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Moral and religious objections to providing health care sometimes arise in medicine: A medical assistant might not agree with blood transfusions. A nurse might not want to assist in sex reassignment surgery.

Uber CEO Dara Khosrowshahi says some of the increased pressure to regulate tech companies is deserved.

"There is an increasing regulatory burden that is coming on some of the tech companies. Some of it deserved," Khosrowshahi said Tuesday. He was addressing the Economic Club of Washington, D.C.

Updated at 6: 24 p.m. ET

The U.S. Women's National Team won its first game of the World Cup with the largest margin of victory in FIFA history Tuesday in a wild soccer match against Thailand.

The record-setting night ended at 13-0. No World Cup team, men or women, had ever scored 13 goals before. Alex Morgan scored five. She now ties with Michelle Akers' previous 1991 World Cup record for goals scored in a single game.

She added that she is "speechless" over her own performance. "The ball just happened to bounce my way," she said.

Leyla Hussein had mixed feelings when she found out that Queen Elizabeth II was naming her an Officer of the Order of the British Empire for her work to eliminate female genital mutilation.

"I had to think hard about whether to accept," she says, citing the British history of colonialism. But in the end, proud of being British and living in a country that took in her parents as refugees from Somalia, she accepted the honor, along with fellow anti-FGM advocate Nimco Ali.

Haitian President Jovenel Moïse is facing escalating challenges to his leadership after government auditors found even more evidence of large-scale corruption, ushering in days of street protests and strikes in multiple Haitian cities.

The capital Port-au-Prince has been flooded with protests, calling for the resignation of President Jovenel Moïse. Thick smoke from burning cars and tires filled the air, as protesters waved flags and faced off against security forces.

Updated at 3:11 p.m. EST

Comedian Jon Stewart slammed representatives on Tuesday at a House Judiciary subcommittee hearing on funding for the September 11th Victim Compensation Fund, saying it was "shameful" that more of them did not attend.

"As I sit here today, I can't help but think what an incredible metaphor this room is for the entire process that getting health care and benefits for 9/11 first responders has come to," Stewart said in his statement. "Behind me, a filled room of 9/11 first responders; and in front of me, a nearly empty Congress."

Jill Ciment is one of those just-under-the-radar writers. Probably her biggest moment of popular recognition came a few years ago, when her novel, Heroic Measures, was made into a film called 5 Flights Up; it starred Diane Keaton and Morgan Freeman as a married couple living in New York City who struggle to get their elderly dog to the vet in the midst of a terror alert. They wind up carrying the dog on a cutting board through the panicked city.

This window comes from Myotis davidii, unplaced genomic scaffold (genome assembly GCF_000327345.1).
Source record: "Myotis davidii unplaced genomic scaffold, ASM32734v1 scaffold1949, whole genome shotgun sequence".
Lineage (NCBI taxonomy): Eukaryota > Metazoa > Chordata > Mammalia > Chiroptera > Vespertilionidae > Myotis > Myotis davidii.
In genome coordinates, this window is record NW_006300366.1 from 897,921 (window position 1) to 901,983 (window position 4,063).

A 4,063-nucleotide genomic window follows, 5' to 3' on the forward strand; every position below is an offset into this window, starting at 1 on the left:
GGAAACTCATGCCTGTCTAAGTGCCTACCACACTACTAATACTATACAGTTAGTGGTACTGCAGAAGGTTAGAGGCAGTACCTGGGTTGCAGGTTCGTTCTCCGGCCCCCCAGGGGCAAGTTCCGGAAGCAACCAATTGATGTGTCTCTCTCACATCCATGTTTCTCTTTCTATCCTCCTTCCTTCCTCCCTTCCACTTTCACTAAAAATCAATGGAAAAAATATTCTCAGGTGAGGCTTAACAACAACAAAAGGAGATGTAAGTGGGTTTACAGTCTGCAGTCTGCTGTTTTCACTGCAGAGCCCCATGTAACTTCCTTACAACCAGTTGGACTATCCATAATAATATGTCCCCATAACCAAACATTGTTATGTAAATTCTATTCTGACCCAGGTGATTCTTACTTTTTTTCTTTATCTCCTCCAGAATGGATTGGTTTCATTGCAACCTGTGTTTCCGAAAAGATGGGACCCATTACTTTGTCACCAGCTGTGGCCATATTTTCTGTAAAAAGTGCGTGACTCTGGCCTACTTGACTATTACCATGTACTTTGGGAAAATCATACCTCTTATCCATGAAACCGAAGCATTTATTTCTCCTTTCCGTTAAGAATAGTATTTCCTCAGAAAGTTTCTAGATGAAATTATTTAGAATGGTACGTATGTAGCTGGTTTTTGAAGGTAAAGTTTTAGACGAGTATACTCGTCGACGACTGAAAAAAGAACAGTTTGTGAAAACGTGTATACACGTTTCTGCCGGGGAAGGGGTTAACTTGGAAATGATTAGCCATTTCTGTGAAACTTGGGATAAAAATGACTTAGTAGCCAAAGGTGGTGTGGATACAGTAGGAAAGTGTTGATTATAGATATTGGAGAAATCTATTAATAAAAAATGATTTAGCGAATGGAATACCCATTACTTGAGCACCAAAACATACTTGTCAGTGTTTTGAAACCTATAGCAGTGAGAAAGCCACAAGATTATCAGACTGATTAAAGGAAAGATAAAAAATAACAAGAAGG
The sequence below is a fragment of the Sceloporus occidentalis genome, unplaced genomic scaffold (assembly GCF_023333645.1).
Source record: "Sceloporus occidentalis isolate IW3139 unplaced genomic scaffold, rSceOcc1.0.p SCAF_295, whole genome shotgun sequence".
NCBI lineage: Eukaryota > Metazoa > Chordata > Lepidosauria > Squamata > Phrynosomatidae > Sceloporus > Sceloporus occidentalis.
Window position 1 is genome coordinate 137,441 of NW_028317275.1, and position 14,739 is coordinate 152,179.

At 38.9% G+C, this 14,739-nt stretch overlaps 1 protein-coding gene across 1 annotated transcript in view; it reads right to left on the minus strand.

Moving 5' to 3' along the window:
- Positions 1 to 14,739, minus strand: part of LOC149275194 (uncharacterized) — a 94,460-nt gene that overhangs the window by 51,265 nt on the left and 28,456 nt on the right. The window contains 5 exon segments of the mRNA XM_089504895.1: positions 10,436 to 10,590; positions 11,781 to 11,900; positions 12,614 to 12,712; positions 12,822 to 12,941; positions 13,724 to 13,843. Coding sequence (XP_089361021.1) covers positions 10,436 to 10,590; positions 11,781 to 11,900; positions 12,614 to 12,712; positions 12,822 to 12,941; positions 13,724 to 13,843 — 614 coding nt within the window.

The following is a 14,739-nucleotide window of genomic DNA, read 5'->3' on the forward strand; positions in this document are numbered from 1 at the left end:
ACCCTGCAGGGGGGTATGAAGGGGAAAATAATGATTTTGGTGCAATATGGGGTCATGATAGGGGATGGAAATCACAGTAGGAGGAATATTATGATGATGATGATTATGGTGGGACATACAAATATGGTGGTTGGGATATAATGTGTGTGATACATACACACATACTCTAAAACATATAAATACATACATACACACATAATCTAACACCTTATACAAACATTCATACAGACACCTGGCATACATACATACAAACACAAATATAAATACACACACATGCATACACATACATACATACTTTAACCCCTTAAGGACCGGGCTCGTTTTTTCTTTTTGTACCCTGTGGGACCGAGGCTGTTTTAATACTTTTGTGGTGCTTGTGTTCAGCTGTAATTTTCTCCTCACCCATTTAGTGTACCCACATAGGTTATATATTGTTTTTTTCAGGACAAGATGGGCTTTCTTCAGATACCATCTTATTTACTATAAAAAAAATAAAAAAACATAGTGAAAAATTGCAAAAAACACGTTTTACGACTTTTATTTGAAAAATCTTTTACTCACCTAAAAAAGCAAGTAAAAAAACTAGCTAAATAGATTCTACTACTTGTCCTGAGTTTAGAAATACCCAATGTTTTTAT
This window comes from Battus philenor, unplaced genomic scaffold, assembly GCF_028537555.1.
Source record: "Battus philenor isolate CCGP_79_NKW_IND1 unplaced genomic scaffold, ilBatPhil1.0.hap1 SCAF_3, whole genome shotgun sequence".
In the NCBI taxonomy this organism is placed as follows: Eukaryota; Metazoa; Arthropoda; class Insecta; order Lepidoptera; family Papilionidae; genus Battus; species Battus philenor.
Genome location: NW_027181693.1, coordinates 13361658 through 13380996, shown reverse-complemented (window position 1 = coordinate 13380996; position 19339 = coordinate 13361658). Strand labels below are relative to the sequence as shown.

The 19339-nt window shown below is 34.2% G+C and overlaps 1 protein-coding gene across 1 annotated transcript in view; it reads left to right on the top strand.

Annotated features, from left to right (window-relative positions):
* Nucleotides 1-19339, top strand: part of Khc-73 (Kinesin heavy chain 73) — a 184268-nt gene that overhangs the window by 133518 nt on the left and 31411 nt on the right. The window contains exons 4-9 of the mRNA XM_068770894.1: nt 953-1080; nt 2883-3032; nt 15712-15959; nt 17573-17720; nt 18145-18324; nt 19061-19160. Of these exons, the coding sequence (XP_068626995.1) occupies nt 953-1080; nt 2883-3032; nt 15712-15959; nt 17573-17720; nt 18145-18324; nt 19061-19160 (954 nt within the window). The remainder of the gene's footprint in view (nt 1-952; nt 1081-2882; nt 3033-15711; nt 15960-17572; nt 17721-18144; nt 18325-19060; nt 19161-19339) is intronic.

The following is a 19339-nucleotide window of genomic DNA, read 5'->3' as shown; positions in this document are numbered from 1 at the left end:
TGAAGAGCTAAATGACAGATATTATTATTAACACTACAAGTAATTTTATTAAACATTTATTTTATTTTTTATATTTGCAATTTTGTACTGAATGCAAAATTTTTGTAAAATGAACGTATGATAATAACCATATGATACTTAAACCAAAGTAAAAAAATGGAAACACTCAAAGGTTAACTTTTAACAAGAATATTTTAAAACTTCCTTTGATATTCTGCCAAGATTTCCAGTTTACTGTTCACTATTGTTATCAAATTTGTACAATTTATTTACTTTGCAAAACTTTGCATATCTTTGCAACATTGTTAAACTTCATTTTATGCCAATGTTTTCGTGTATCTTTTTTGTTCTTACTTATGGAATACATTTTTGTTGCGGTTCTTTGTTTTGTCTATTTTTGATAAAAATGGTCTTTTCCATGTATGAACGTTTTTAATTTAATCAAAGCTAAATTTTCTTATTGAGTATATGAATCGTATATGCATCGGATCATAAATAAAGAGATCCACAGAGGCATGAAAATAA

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This is FRESH AIR. I'm Dave Davies in for Terry Gross, who's off this week.

At a soup kitchen in the western Venezuelan city of Maracaibo, hungry and bedraggled men, women and children line up for free lunch. But it's meager fare: They each get a bottle of milk and a few scoops of rice mixed with eggs and vegetables.

Just a few years ago, the lunch program, which is run by the Catholic Church, provided full meals with meat and chicken, as well as fruit juice and even dessert. But amid a deep economic depression and an outbreak of looting in the city, dozens of Maracaibo businesses that used to donate food have closed down.

Ten state attorneys general have filed a lawsuit to try to block the merger of telecom giants T-Mobile and Sprint.

Canada's Parliament has passed legislation banning whales, dolphins and porpoises from being bred or held in captivity — a move that was hailed by animal rights activists.

Violations are punishable by fines of up to 200,000 Canadian dollars (about $150,000).

As the most visible reporter to regularly spar with the president, CNN White House correspondent Jim Acosta is a disputed icon.

President Trump has called Acosta a "rude, terrible person" and "fake news." To many on the right, he represents deep media bias; to some on the left, he represents media pushback against Trump's frequent lies. In his daily life, he is subject to near-constant abuse, insults and threats — along with some praise and a lot of selfie requests.

Russian investigative journalist Ivan Golunov is now free, after Russia's Internal Affairs Ministry said it would drop drug charges against him. Golunov's release was announced by his employer, Meduza.

Golunov, 36, had been held under house arrest since Saturday, and he had been ordered to serve an additional two months. He was detained Thursday and charged with attempting to sell drugs — triggering a public outcry and accusations that police had fabricated the case against him.